Since 12 March 2015, Magistrates' Courts have been able to impose an unlimited fine for offences committed after that date which would have previously attracted a Level 5 fine capped at £5,000. Understandably the potential for unlimited fines is a worrying prospect, especially for companies where turnover can be a relevant consideration in the calculation of the level of fine. The worst case fines can be equivalent to 5% of a company's turnover.
In accordance with the Criminal Justice Act 2003, the amount of a fine should reflect how serious the offence itself was. The Court will take into account the offender's financial circumstances to determine if the fine should increase or reduce and it is important that an offender provides information as to their financial circumstances. If they fail to do so then the Court may make any order it sees fit. In any event, the Court may order the disclosure of the financial information of an individual or corporate Defendant.
Reference should also be had to the Criminal Practice Directions VII Sentencing Part Q where it is made clear that it is the Defendant’s responsibility to disclose to the court such information relevant to their financial position as will enable the Court to assess what they reasonably can afford to pay. As above, failure to do so can have consequences, as the Court may make a judgment as they see fit, or adjourn, at the Defendant's cost, to consider financial information served late.
Where an offence is committed by an organisation, guidance on the range of fine that may be imposed can be found in the Environmental Offences guideline produced by the Sentencing Council.
The guidance applies primarily to environmental offences, and other "relevant and analogous offences". However, it appears that this is the only clear guide as to how unlimited Level 5 fines apply to a Company in the Magistrates' Court.
In short, the Court should consider whether any compensation offers have been made by the Company, and how culpable the Company is for the offence, and how harmful the offence was. The Court should amend the starting point and ranges included at pages 18 to 21 of the Guidance to reflect the statutory maximum punishment available for the relevant offence. That said, the ranges at pages 18 to 21 demonstrate that companies face a wide range of fines, and depending on the harm of their actions and their culpability, companies can face fines equivalent to 5% of their turnover in the worst cases.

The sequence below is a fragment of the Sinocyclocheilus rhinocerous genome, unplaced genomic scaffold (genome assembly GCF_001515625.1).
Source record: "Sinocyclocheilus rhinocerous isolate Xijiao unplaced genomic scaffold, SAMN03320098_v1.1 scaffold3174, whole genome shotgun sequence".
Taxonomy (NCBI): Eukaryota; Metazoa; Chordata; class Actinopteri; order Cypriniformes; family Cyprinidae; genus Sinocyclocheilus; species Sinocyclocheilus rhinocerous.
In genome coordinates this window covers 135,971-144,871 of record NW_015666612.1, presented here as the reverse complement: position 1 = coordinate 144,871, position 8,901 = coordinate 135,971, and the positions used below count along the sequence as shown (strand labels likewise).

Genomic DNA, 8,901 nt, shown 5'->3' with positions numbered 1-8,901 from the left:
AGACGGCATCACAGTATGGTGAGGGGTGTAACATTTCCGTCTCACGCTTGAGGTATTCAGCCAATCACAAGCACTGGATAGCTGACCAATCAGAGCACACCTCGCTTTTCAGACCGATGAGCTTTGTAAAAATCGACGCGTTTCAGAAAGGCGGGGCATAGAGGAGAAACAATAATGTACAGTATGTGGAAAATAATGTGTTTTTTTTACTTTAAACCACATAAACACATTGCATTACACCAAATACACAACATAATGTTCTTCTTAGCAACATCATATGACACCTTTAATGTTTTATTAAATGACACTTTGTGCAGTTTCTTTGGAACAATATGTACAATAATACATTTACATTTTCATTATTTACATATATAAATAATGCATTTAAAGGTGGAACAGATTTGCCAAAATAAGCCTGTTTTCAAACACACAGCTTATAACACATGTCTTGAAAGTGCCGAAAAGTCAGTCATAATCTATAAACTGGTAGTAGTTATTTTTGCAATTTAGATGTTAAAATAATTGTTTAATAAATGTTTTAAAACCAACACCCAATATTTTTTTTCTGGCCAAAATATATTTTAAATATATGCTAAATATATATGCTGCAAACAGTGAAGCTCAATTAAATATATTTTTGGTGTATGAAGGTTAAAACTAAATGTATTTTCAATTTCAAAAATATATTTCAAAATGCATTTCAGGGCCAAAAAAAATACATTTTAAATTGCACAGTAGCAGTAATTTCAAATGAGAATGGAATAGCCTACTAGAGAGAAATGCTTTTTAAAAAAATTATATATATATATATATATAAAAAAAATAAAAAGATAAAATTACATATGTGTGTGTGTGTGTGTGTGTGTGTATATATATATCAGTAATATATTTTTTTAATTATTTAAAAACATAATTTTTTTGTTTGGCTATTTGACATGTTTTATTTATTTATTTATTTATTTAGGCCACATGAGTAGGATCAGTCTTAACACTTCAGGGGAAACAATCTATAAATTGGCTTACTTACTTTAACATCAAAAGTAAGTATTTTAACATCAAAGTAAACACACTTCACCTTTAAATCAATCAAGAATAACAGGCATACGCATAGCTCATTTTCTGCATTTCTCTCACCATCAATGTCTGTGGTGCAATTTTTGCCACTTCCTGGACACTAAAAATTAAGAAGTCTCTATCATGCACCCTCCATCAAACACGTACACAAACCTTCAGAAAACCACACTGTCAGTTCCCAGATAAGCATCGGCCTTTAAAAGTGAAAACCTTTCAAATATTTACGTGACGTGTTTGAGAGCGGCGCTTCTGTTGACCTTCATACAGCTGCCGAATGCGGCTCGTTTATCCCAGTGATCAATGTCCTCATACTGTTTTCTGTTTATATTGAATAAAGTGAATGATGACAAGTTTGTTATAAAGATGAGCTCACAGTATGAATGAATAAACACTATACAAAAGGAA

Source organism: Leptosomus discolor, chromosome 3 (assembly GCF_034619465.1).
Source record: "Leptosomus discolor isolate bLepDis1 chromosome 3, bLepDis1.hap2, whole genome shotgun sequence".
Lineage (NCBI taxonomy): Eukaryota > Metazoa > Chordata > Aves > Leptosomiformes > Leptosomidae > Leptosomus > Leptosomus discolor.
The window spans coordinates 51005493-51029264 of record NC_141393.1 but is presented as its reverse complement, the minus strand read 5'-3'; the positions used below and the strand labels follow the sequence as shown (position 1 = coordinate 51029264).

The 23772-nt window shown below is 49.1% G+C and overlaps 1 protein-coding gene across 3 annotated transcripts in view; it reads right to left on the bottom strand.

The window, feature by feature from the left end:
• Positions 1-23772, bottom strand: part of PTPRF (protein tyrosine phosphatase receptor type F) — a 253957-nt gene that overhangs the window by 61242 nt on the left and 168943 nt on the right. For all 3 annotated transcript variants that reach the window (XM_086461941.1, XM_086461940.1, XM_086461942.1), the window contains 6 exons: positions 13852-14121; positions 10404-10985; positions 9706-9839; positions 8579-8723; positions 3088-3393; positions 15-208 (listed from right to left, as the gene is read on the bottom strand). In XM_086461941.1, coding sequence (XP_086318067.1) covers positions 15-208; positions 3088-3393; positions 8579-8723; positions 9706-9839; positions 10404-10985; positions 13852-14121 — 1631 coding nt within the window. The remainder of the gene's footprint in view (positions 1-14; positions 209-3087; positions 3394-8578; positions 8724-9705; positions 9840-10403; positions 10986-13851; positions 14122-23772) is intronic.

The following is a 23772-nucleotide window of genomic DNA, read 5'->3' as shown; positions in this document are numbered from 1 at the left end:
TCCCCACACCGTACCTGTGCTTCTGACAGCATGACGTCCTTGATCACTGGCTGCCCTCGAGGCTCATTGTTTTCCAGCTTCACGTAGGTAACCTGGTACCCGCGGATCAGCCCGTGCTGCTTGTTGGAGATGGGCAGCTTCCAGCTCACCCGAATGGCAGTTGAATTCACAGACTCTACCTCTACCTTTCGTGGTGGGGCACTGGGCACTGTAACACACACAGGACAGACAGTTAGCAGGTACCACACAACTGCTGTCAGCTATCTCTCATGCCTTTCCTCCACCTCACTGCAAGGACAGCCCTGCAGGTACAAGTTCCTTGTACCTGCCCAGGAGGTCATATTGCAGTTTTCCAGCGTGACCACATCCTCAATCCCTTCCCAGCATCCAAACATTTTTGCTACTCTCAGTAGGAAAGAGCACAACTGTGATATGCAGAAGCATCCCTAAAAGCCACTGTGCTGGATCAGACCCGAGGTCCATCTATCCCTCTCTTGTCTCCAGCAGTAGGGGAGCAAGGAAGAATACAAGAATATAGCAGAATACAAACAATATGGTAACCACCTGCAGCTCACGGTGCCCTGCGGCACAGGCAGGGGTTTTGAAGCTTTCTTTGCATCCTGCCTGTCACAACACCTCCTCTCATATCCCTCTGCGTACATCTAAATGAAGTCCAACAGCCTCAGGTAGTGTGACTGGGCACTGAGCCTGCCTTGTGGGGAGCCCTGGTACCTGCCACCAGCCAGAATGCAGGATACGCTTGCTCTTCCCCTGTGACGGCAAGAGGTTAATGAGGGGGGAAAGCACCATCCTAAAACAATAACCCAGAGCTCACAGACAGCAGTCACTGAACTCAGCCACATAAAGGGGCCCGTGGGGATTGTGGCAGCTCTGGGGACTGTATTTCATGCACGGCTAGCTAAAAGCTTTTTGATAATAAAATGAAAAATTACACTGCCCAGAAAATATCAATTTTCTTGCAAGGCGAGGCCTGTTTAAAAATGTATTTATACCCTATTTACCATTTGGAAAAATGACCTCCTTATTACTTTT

After reviewing those ranges and the starting point for the fine, the Magistrates will consider whether the fine removes any economic benefit of the offending, other factors impacting the proposed fine, consider reductions for assistance to the prosecution and for a guilty plea, and any ancillary orders they may wish to make.
All of the above may seem worrying to companies concerned about the risk of committing offences to their company. This is understandable, especially as fine levels will generally scale with turnover. However, the recent case of R (on the application of the Royal Borough of Kensington and Chelsea) v CC Construction Limited (unreported) may prove a useful example as to the effect mitigation in the Magistrates' Court can have.
In this case, Ashfords' Senior Associate Jeremy Asher represented the Defendant. District Judge Zani was persuaded to depart from the guidelines relating to fines on companies committing criminal offences, due to the company's supportive references, unblemished record and steps it took to limit noise pollution. Instead, he imposed fine of just £3,000. For further details on this case, please click here.
Companies should not assume that they can simply deal with such cases by way of correspondence direct with the Court. The financial risks involved are now far too great and specialist legal assistance is therefore advised.